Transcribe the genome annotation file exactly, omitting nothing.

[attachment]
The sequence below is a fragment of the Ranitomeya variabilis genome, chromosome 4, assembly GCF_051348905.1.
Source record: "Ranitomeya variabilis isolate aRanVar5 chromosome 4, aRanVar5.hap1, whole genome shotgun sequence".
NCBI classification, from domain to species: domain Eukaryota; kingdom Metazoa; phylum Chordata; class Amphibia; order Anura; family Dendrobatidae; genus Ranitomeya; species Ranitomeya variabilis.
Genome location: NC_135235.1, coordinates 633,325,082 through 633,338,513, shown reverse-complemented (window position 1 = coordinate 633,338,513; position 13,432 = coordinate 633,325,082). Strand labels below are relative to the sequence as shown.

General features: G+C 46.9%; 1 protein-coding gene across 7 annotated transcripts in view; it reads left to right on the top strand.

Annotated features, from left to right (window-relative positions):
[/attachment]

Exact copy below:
The sequence below is a fragment of the Ranitomeya variabilis genome, chromosome 4, assembly GCF_051348905.1.
Source record: "Ranitomeya variabilis isolate aRanVar5 chromosome 4, aRanVar5.hap1, whole genome shotgun sequence".
NCBI classification, from domain to species: domain Eukaryota; kingdom Metazoa; phylum Chordata; class Amphibia; order Anura; family Dendrobatidae; genus Ranitomeya; species Ranitomeya variabilis.
Genome location: NC_135235.1, coordinates 633,325,082 through 633,338,513, shown reverse-complemented (window position 1 = coordinate 633,338,513; position 13,432 = coordinate 633,325,082). Strand labels below are relative to the sequence as shown.

General features: G+C 46.9%; 1 protein-coding gene across 7 annotated transcripts in view; it reads left to right on the top strand.

Annotated features, from left to right (window-relative positions):